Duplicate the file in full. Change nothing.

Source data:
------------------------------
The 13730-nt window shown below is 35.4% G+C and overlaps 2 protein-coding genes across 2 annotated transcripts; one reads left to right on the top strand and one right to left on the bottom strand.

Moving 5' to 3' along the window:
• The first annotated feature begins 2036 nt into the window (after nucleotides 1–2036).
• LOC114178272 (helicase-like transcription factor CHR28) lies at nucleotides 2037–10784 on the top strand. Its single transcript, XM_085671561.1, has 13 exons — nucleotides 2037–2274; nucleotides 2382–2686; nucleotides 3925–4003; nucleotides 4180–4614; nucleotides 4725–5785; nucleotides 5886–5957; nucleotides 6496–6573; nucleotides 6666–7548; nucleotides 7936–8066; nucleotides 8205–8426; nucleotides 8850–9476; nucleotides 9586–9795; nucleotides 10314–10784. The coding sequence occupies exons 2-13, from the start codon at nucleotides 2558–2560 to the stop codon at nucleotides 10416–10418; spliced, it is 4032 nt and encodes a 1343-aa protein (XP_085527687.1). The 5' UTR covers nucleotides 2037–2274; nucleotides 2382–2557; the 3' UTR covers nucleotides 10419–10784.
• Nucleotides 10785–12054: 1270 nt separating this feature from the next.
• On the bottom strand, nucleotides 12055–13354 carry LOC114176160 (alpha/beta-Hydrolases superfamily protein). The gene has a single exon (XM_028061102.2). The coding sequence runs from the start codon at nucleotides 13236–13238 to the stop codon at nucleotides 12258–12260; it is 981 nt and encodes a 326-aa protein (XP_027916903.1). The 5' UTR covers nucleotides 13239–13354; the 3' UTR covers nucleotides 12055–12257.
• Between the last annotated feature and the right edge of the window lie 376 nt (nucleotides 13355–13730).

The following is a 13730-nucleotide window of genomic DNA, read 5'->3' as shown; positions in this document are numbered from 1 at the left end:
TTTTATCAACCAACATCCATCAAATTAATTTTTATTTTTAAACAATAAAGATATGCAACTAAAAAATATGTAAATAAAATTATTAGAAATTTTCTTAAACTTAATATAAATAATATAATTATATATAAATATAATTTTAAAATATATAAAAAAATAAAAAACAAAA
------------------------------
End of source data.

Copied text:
The 13730-nt window shown below is 35.4% G+C and overlaps 2 protein-coding genes across 2 annotated transcripts; one reads left to right on the top strand and one right to left on the bottom strand.

Moving 5' to 3' along the window:
• The first annotated feature begins 2036 nt into the window (after nucleotides 1–2036).
• LOC114178272 (helicase-like transcription factor CHR28) lies at nucleotides 2037–10784 on the top strand. Its single transcript, XM_085671561.1, has 13 exons — nucleotides 2037–2274; nucleotides 2382–2686; nucleotides 3925–4003; nucleotides 4180–4614; nucleotides 4725–5785; nucleotides 5886–5957; nucleotides 6496–6573; nucleotides 6666–7548; nucleotides 7936–8066; nucleotides 8205–8426; nucleotides 8850–9476; nucleotides 9586–9795; nucleotides 10314–10784. The coding sequence occupies exons 2-13, from the start codon at nucleotides 2558–2560 to the stop codon at nucleotides 10416–10418; spliced, it is 4032 nt and encodes a 1343-aa protein (XP_085527687.1). The 5' UTR covers nucleotides 2037–2274; nucleotides 2382–2557; the 3' UTR covers nucleotides 10419–10784.
• Nucleotides 10785–12054: 1270 nt separating this feature from the next.
• On the bottom strand, nucleotides 12055–13354 carry LOC114176160 (alpha/beta-Hydrolases superfamily protein). The gene has a single exon (XM_028061102.2). The coding sequence runs from the start codon at nucleotides 13236–13238 to the stop codon at nucleotides 12258–12260; it is 981 nt and encodes a 326-aa protein (XP_027916903.1). The 5' UTR covers nucleotides 13239–13354; the 3' UTR covers nucleotides 12055–12257.
• Between the last annotated feature and the right edge of the window lie 376 nt (nucleotides 13355–13730).

The following is a 13730-nucleotide window of genomic DNA, read 5'->3' as shown; positions in this document are numbered from 1 at the left end:
TTTTATCAACCAACATCCATCAAATTAATTTTTATTTTTAAACAATAAAGATATGCAACTAAAAAATATGTAAATAAAATTATTAGAAATTTTCTTAAACTTAATATAAATAATATAATTATATATAAATATAATTTTAAAATATATAAAAAAATAAAAAACAAAA